What does “socially conscious contracts” mean?  Well, can you be socially conscious if you aren’t conscious?  Listen to this talk I recently gave to a class in New Paradigms at the Touro Law Center in Central Islip, NY…

Click here to watch the lecture Sharing Law & Conscious Contracting: Facilitating Socially Conscious Contracts

Photo on 3-31-15 at 12.02 PM #3

Originally an assignment for a class, this is my presentation on lawyer stereotypes that are reversed through film.  Please enjoy this light-hearted look at what lawyers can bring to the table…

I’m nervous about this one, y’all — it’s my first podcast & I recorded it in four stream of consciousness gasps for expression…  So much more here to talk about, for decades…

A Heart Problem…

Screenshot 2015-02-14 18.04.27

for Society and Law

Screenshot 2015-02-14 18.09.19

Breaking it Down

Screenshot 2015-02-14 18.06.11

Cor Publicum

Screenshot 2015-02-14 18.10.11

My first attempt at sketching out some of the ideas on this blog…  The question is, what does wellness LOOK like and what does it look like for groups, or for society, when “we” as individuals, attain it?  There is a feeling generated is my theory, a wavelength of attention that facilitates communication on deeper and deeper, more efficient, levels…

This video was inspired by a talk Michael Stone recently gave on mindfulness and social action (see https://www.youtube.com/watch?v=7xIq_yfybMM).  Especially as actors in the legal field, it’s arguable we, as lawyers and law students, have a heightened responsibility to be trained in the art of observing our own motives, and holding ourselves accountable in a loving way for the ways that we think and act in the world…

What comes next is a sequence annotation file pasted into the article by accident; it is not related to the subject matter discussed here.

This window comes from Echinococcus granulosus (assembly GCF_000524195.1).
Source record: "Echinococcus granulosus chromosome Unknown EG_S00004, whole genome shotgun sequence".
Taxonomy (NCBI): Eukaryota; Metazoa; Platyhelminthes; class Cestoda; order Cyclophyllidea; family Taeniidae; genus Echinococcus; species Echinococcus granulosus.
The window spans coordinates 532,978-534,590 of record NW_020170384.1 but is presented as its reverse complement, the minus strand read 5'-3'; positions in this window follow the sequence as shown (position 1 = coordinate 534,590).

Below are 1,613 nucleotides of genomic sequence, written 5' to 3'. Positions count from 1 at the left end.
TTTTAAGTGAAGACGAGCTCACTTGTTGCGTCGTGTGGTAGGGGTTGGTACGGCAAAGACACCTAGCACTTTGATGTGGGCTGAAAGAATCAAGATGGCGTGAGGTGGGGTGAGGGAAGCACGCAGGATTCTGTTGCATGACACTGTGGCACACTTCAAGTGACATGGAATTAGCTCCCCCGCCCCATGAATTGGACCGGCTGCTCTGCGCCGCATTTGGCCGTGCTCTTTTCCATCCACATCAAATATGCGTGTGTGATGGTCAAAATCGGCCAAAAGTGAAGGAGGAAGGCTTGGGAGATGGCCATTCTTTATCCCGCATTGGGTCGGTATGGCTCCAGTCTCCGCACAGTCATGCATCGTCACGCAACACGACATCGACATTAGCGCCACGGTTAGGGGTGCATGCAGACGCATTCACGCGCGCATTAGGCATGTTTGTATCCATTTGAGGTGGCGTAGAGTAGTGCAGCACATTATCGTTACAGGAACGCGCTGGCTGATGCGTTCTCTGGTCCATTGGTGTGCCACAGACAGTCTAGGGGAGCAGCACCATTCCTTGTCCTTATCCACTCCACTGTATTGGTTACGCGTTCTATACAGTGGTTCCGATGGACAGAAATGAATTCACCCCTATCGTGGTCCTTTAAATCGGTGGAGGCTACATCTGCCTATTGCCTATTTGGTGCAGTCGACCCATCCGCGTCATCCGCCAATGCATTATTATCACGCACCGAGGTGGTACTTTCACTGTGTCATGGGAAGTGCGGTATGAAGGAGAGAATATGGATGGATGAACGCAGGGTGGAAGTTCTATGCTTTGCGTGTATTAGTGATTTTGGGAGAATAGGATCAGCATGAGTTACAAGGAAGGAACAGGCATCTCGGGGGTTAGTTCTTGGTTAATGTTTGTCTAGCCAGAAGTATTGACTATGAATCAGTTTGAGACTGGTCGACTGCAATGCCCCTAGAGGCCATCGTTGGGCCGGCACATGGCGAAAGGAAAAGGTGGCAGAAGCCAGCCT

I came across a great illustration the other day of what the morass of legal issues can look like for, and from the perspective of, regular people.  Humans we may call them.

Screenshot 2015-02-07 09.02.52The graphic was created and posted by a Stanford Law grad who is obsessed with bridging her design training with her legal studies to produce solutions that work for people — both from the vantage points of clients and from the vantage point of lawyers.  You might even call it an economic efficiency model.  But you could also look at it as a means of understanding why ‘the law’ stresses so many of us out, both when we are engaged as consumers in the legal system and as advocates. (check out https://twitter.com/margarethagan)